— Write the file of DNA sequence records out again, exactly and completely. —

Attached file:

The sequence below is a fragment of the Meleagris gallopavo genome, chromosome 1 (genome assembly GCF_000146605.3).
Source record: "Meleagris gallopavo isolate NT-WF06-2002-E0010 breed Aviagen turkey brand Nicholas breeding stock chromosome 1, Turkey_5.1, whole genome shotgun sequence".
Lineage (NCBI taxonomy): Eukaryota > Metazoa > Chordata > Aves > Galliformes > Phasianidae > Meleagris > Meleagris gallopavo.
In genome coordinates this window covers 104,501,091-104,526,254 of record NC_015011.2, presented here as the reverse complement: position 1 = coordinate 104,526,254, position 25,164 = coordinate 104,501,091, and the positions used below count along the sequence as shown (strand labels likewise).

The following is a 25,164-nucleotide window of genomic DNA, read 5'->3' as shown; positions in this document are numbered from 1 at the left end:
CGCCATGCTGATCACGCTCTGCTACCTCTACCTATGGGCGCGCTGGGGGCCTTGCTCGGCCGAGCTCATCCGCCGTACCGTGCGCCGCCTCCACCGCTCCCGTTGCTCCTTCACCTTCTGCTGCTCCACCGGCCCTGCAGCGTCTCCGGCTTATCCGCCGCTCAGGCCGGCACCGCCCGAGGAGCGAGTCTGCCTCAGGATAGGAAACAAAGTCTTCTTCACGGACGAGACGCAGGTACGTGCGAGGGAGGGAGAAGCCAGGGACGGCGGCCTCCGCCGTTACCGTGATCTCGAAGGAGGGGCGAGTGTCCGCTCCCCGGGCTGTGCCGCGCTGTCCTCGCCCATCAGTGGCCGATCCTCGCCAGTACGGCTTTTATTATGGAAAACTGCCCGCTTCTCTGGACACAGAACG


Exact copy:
The sequence below is a fragment of the Meleagris gallopavo genome, chromosome 1 (genome assembly GCF_000146605.3).
Source record: "Meleagris gallopavo isolate NT-WF06-2002-E0010 breed Aviagen turkey brand Nicholas breeding stock chromosome 1, Turkey_5.1, whole genome shotgun sequence".
Lineage (NCBI taxonomy): Eukaryota > Metazoa > Chordata > Aves > Galliformes > Phasianidae > Meleagris > Meleagris gallopavo.
In genome coordinates this window covers 104,501,091-104,526,254 of record NC_015011.2, presented here as the reverse complement: position 1 = coordinate 104,526,254, position 25,164 = coordinate 104,501,091, and the positions used below count along the sequence as shown (strand labels likewise).

The following is a 25,164-nucleotide window of genomic DNA, read 5'->3' as shown; positions in this document are numbered from 1 at the left end:
CGCCATGCTGATCACGCTCTGCTACCTCTACCTATGGGCGCGCTGGGGGCCTTGCTCGGCCGAGCTCATCCGCCGTACCGTGCGCCGCCTCCACCGCTCCCGTTGCTCCTTCACCTTCTGCTGCTCCACCGGCCCTGCAGCGTCTCCGGCTTATCCGCCGCTCAGGCCGGCACCGCCCGAGGAGCGAGTCTGCCTCAGGATAGGAAACAAAGTCTTCTTCACGGACGAGACGCAGGTACGTGCGAGGGAGGGAGAAGCCAGGGACGGCGGCCTCCGCCGTTACCGTGATCTCGAAGGAGGGGCGAGTGTCCGCTCCCCGGGCTGTGCCGCGCTGTCCTCGCCCATCAGTGGCCGATCCTCGCCAGTACGGCTTTTATTATGGAAAACTGCCCGCTTCTCTGGACACAGAACG